At a time when our society is living in virtual fear of COVID-19 and Logan County children are not even attending classrooms, social distancing is not an option in our overcrowded jails. Building more jails should not be an affordable option, at least in my opinion; nor should jails be classified as rehab facilities, although sometimes a short stint in jail will keep a young person from continuing down the wrong path.

My point is just this. How do you place a dollar amount on a human life? Is it a $1,500 per month taxpayer jail bill for an inmate, or is it an unimaginable amount to a mother, father or grandparent?

I happen to agree with a new legislative law that is designed to reduce our jail population and to reduce county budgets across the state. In addition, no one should have to remain in jail because they are poor and cannot afford even a reasonable bond. While some people can gain their pretrial freedom by someone posting even a $100,000 bond, there are those who cannot afford even a $100 bond. Too often, those individuals get lost in the system, sometimes remaining in jail longer than the sentence the person may have incurred for the crime in court.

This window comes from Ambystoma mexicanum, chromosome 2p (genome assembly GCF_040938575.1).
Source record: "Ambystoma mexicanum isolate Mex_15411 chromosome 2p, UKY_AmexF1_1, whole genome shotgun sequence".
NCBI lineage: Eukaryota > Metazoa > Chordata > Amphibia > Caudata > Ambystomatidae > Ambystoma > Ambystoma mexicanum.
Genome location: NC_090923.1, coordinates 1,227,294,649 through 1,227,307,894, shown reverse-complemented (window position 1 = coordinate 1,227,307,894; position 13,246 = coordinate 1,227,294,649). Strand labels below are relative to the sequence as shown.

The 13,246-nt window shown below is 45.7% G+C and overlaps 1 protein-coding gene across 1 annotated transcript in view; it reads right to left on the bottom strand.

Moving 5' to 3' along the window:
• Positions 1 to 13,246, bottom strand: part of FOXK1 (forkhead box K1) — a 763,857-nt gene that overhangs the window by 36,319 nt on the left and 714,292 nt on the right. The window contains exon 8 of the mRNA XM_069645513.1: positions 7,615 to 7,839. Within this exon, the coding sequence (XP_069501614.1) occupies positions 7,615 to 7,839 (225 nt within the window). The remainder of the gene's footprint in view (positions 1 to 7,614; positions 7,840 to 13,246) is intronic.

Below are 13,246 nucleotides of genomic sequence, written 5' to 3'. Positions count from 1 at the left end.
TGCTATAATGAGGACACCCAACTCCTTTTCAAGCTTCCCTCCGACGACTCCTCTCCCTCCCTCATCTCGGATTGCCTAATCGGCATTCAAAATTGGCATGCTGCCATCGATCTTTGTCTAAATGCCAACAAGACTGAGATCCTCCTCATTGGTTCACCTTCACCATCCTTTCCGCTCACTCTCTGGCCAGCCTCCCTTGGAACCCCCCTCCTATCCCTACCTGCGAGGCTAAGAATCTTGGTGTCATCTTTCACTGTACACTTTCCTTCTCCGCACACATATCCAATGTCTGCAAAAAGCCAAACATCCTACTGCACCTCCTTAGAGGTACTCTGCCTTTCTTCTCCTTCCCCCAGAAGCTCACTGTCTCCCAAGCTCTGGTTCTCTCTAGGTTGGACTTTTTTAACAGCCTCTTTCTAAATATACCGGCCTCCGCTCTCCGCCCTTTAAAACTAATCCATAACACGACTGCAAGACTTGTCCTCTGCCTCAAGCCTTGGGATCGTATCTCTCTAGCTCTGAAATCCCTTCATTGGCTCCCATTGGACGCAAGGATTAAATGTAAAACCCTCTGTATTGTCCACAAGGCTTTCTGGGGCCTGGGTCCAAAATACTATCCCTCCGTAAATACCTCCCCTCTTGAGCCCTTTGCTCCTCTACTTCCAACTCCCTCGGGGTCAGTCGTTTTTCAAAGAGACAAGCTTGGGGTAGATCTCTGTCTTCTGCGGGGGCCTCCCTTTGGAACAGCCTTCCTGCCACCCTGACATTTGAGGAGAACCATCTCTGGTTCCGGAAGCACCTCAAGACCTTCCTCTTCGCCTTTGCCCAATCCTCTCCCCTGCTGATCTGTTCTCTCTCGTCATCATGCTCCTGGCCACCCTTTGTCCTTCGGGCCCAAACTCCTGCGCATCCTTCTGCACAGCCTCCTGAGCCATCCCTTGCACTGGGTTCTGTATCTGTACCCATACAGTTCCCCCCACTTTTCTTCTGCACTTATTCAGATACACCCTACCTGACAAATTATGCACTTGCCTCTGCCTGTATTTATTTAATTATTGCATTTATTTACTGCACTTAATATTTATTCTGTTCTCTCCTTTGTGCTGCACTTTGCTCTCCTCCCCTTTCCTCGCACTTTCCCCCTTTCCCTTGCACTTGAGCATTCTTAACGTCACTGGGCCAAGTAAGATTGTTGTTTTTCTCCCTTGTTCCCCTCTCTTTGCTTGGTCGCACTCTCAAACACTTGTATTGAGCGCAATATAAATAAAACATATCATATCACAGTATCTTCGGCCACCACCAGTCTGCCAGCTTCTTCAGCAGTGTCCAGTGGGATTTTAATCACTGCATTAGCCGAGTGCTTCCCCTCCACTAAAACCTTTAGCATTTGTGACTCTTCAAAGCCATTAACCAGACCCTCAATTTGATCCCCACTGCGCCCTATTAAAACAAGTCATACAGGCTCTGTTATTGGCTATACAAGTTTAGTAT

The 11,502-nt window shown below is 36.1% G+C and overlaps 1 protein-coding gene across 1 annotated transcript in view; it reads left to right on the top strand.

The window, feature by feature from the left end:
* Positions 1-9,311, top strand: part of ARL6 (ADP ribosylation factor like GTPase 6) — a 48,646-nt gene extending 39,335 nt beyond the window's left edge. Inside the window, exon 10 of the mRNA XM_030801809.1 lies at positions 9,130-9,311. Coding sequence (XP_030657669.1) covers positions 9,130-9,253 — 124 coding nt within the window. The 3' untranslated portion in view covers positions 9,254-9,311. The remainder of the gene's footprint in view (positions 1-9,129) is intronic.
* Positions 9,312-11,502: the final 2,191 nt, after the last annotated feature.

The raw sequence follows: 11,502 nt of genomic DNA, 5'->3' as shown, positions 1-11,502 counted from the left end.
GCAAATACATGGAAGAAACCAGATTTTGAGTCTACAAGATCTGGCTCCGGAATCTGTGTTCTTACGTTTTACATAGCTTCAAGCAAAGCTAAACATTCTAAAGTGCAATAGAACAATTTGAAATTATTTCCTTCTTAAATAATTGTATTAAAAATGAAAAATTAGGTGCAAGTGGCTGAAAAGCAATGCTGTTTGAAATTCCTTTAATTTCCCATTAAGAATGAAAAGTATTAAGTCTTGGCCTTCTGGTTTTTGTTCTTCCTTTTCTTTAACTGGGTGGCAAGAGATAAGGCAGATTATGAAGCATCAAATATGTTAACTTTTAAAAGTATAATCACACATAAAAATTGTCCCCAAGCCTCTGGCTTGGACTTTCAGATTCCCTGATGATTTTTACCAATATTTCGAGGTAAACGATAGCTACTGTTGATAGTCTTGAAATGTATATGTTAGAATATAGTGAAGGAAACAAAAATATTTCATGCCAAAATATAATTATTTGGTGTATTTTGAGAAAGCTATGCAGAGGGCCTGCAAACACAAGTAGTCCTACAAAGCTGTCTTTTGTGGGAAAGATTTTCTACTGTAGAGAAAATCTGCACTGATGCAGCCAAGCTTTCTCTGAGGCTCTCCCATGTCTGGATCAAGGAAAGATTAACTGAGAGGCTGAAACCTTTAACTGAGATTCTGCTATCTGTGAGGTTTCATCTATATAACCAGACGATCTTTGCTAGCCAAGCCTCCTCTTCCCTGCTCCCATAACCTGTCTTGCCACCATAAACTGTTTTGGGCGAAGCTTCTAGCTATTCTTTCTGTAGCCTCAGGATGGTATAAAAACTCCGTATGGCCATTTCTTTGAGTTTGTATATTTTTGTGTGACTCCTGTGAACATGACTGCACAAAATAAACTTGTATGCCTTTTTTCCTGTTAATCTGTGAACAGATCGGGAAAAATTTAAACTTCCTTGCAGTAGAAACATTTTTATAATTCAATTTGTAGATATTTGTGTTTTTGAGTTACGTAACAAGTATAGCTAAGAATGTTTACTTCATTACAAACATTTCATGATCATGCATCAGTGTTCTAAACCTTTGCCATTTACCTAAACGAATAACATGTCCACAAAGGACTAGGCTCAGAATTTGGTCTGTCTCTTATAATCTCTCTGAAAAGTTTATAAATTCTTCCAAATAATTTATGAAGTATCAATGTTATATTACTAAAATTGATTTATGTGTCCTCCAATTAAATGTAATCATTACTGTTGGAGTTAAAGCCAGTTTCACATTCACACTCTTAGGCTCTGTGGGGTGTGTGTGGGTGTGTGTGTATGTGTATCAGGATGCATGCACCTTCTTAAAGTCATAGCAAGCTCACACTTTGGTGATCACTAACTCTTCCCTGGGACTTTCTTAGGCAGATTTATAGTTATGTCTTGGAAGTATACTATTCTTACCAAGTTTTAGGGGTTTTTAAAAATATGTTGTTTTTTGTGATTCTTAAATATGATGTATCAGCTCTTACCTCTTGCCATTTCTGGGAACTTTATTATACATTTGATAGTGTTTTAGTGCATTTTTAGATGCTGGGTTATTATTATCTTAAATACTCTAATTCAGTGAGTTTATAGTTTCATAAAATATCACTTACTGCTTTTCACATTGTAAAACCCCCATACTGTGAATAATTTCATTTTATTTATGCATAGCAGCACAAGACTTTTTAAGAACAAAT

The new law that magistrates and their assistants across West Virginia are struggling to adhere to during a virus epidemic requires a hearing be conducted within 72 hours for anybody arrested and unable to post bond, whether it’s a misdemeanor or felony charge. Obviously, the idea is to try and get the person out of jail custody as soon as possible.

The problem is that it is difficult for an attorney to be assigned in a 72-hour time frame, especially if the arrest occurs on a weekend or holiday; the idea being that an attorney could address the court about bail.

New legislation requires magistrates release individuals on PR bonds on many misdemeanor charges and it limits the bond amount a magistrate may set. Another change in law means that a person who receives a citation by a police officer, DNR officer or anyone else authorized to write tickets does not lose their driving privileges if the person fails to pay the fine and court costs assessed by the magistrate.

It appears to me that officers might not want to issue as many citations as usual or make as many “petty” arrests, since tickets do not have to be paid and certain arrested individuals must be released on a personal recognizance bond.

Magistrate Leonard Codispoti has been in office for 40 years and I am in my 20th year of service to Logan Countians. Neither of us has ever received a telephone call from any legislator regarding a bill that affects the magistrate court system.

I hear through the grapevine that the next legislative session will address some problems that resulted from some laws previously passed.

In the meantime, the law is the law. Oh, and those two girls that I placed in jail? Let us offer our prayers.